When I finally arrived at Neil’s door I began to realize how preposterous this situation would sound to most individuals—I hardly knew him. As the door opened I barreled past his towel-draped figure with a barrage of apologies for my lateness, I am terrible with directions. He might have said something about it being okay but I was nervous. My eyes narrowed to spot a place on the dresser to place my keys, phone and clutch in the steamy darkness. Then without further words, he grabbed and kissed me.

If I had been a single woman I would tell you that this is the moment I knew that he was the one. Given the circumstances, it’s more appropriate to say it was the point I acknowledged I wanted to connect to someone in a manner that quieted my inner screams—quiet because I knew with that specific individual is where I belonged.

Once the sun began to part the darkness of Neil’s hotel room it was clear I could no longer drink the bitter brew of my marriage.

Three years of searching religious scriptures, church groups, prayers for me or my husband to change, discussions about marital counseling and endless journaling had left me hung over with contempt toward love. I do not intend to imply religion can’t work, just that it could not comfort me.

The interactions with Neil reminded me that in order for profound and lasting change to occur I must accept the responsibility to make a choice; no matter how that choice is perceived by others.

No happily ever after.

A year and a half following that first encounter with Neil, a petite and efficient judge signed off on my choice to end my marriage.

Though I felt more confident in divorcing than I did in marrying, the process was far more emotionally complicated than I expected. I learned that men often struggle to express their true feelings, masking it in bravado and jokes. I learned that I, too, struggle to be in touch with my own sadness. I coated the toll of doing it my way in bright smiles and deflecting questions.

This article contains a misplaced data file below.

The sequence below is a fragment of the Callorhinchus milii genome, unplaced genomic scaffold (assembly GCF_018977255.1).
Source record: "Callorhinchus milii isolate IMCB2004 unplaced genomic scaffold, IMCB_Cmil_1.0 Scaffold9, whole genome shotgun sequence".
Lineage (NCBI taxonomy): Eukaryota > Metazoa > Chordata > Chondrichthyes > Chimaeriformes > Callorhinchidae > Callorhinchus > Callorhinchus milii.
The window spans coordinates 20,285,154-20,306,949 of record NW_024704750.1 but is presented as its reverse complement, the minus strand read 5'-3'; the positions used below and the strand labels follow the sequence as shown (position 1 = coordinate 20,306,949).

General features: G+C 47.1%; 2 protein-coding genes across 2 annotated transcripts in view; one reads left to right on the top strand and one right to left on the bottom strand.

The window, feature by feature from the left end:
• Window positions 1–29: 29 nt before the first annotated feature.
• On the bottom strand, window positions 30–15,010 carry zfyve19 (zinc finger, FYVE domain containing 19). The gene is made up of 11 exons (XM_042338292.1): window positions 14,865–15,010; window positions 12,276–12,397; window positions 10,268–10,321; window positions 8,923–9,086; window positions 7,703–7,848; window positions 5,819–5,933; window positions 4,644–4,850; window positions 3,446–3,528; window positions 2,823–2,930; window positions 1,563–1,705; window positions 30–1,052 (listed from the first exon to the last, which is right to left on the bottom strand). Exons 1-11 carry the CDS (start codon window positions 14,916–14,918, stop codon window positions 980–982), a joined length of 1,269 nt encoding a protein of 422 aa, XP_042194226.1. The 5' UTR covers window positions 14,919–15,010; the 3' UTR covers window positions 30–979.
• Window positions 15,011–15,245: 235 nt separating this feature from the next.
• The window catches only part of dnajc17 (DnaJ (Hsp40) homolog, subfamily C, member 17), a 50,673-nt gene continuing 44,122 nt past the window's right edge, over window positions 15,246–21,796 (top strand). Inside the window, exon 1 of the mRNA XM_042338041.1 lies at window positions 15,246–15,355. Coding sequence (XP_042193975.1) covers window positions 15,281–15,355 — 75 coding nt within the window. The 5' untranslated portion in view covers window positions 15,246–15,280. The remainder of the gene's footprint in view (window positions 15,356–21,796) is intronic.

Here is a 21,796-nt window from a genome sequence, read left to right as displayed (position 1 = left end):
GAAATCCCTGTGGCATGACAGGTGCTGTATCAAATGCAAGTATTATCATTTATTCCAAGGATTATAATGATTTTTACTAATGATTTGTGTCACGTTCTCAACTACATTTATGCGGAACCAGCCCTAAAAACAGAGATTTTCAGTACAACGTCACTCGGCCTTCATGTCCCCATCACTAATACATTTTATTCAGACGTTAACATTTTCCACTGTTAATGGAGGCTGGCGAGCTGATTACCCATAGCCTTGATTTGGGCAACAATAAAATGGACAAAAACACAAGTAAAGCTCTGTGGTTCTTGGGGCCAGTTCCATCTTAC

A few days ago the question was posed to me, “What kind of animal would I want to be?” With my right hand I wrote, “polar bear.” With my left hand I wrote, “eagle.”

The theory behind this practice is your dominant hand answers according to how you want to be seen by the world, while your non-dominant hand answers according to who you are inside—but both make up who you are.

As I researched the habits and spiritual energies associated with both animals, the similarities of these two vastly different creatures struck a chord. Though land-bound, polar bears are simultaneously solitary and deeply committed to their loved ones. The eagle, also associated with freedom, is generally monogamous. I was blown away by the results.

The two-year mark of my divorce is quickly approaching and while my inclination is toward partnership and monogamy, I wasn’t sure another would see me as worthy based on my past. They do say that once a cheater, always a cheater. However, if my subconscious mental hot spring bubbles up a polar bear and an eagle as the animal spirit that best describes me, a cheater must not be who I am.

Hope, alive.

I’m slower to move into a relationship now that I’m in my 30s. It would be so easy to give back into being with someone simply because they wanted me but I barely survived the first marriage. It hurt for a very long time. It hurt in ways that I’ll likely never share in its entirety publicly due to the complex loyalty I feel toward the characters involved.

My intentional prayer this time around is to be paired with someone who expects all of the things in the world and himself that I tend to expect from the world as well as myself—enough alike to get along, different enough to be harmoniously interesting.

The experience and tools I’ve gained have become invaluable to the practice of loving someone fully, of embracing both their best and most maddening attributes.

What is the most important tool? It’s that at last, I am capable of being honest and accepting of me, first.


(This is the third in a seven-part elephant love and relationships series with content partner The Good Men Project on the theme question, Why Do Good People Cheat? Check out first piece, How to Be a Cheater  and second one, Forgiving Adultery.)


ShaMecha Simms can be found on FacebookTwitter or Pinterest.  Take your pick.

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Assistant Ed: Lori L.
Ed: K.B.